THE HAGUE/PHILIPSBURG–The St. Maarten Government is faced with disappointing financial results. The budget balance of the first quarter of 2016 has deteriorated by some NAf. 8.6 million, according to the Committee for Financial Supervision Curaçao and St. Maarten CFT.
The CFT stated in a June 8 letter to St. Maarten Finance Minister Richard Gibson, which was released this week, that the first execution report of the first quarter of 2016, submitted by the St. Maarten Government “painted a picture that deviated from the approved budget.”
The budget balance mainly deteriorated due to disappointing revenues of more than NAf. 15.3 million, which were a bit compensated by lower expenditures of about 6.7 million. Of the budgeted revenues of 144.4 million only 129.1 million has been realised, which is a difference of more than 15.3 million guilders, the CFT calculated.
The decrease in revenues were mainly due to lower tax revenues (7.4 million), the fees and concessions (2.6 million), permits (1.2 million) and other revenues (4.1 million). The revenues from the Turnover Tax and the Profit Tax were especially lower than budgeted. On the other hand, the revenues from income tax turned out higher than budgeted.
The disappointing revenues from fees and concessions were almost entirely caused by the lower realisation of casino and lottery fees. Also, dividends over 2014 have not been received, as well as the amount that GEBE needs to contribute for surpluses of the water company.
The expenditures were 6.7 million guilders lower than budgeted mostly due to lower personnel cost, and goods and services which is caused by the unfilled vacancies. Expenditures in the area of social housing, study financing and depreciation were higher.
The prognoses until the end of the year that usually accompany the execution reports were lacking. “This makes it unclear what St. Maarten expects to realise in revenues and expenditures until the end of 2016.”
Based on the realisations of previous years, the first five months of 2016 and the calculation models used by the CFT, the Committee arrived at the preliminary conclusion that with unchanged policy the revenues over 2016 will be NAf. 10 to 20 million lower.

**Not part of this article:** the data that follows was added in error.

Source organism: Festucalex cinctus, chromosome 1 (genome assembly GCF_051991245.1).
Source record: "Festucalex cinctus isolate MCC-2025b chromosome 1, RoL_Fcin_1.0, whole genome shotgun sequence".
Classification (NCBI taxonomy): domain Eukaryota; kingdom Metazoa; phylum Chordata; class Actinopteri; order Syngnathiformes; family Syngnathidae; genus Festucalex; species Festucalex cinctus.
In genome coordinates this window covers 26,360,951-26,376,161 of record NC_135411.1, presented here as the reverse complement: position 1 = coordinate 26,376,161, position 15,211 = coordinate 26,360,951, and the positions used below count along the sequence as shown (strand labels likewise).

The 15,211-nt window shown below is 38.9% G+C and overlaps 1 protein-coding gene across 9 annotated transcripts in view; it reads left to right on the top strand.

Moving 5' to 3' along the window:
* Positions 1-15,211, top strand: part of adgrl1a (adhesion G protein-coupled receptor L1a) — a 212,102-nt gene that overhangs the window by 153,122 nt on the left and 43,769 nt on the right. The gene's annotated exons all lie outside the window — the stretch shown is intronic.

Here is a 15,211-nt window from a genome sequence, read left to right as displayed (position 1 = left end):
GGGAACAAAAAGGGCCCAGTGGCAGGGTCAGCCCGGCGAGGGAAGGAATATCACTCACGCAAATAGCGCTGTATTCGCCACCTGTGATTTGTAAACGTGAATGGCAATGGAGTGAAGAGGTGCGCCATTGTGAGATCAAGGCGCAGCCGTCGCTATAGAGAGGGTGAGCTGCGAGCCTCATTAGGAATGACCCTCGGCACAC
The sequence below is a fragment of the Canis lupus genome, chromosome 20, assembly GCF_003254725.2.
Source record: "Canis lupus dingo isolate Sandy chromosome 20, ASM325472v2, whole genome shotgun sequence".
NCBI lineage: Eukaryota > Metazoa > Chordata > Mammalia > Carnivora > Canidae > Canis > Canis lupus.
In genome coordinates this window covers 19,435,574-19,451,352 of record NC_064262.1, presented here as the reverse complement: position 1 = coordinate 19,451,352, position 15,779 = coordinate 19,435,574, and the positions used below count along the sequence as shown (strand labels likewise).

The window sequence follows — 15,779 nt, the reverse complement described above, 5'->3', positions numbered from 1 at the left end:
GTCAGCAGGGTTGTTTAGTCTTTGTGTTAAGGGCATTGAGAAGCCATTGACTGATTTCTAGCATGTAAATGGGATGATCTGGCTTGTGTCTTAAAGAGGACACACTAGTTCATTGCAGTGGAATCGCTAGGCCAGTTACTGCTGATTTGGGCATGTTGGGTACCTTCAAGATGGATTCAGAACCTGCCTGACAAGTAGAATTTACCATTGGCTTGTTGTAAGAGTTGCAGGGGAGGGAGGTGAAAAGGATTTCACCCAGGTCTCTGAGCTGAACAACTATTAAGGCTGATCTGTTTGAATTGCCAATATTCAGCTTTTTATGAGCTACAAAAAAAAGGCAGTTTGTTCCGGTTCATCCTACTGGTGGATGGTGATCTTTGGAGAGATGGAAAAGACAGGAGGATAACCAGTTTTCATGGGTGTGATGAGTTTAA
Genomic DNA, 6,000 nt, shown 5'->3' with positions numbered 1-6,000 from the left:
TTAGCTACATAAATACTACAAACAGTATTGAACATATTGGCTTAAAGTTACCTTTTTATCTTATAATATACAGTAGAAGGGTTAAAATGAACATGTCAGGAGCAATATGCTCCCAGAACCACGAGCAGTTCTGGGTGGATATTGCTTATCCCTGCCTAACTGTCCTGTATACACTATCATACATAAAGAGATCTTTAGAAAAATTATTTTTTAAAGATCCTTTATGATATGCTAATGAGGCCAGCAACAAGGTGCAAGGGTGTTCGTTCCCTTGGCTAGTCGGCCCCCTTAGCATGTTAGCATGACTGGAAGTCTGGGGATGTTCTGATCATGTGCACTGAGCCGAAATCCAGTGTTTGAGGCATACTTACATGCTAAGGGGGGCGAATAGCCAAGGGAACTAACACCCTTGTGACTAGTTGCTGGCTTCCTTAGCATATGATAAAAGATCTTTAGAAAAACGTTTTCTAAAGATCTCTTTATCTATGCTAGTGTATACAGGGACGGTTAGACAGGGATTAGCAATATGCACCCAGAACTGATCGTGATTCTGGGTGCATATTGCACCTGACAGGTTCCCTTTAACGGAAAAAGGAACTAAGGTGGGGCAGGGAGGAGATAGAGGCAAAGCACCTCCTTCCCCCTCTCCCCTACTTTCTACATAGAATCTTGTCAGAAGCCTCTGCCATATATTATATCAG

This would mean a “considerable deterioration” of the balance, which will make it harder for St. Maarten to comply with the September 8, 2015, instruction imposed by the Kingdom Council of Ministers. The financial situation could further deteriorate if the retro-active adaptation of the pension premium from 25 to 22 per cent did not prove possible.
The payment arrears as presented in the first execution report have only been slightly reduced, compared to late 2015, by 0.5 million and amounted to 190.8 million of which 83.6 million to the pension fund APS and 75.8 million to the social and health insurances office SZV. These payment arrears also have consequences for the complying with the instruction of the Kingdom Government.
According to the CFT, measures are needed to comply with the instruction regarding the deficit compensation and the elimination of the payment arrears. The CFT advised taking “concrete, realistic and adequate measures” to realise the budgeted revenues, and a reduction of the expenditures if the budgeted revenues are not achieved.
The St. Maarten Government should further indicate which measures it will take to prevent that it did not comply with the deficit compensation and the elimination of the payment arrears, stated CFT Chairman Age Bakker in his letter.
Source: Daily Herald
St. Maarten budget balance deteriorated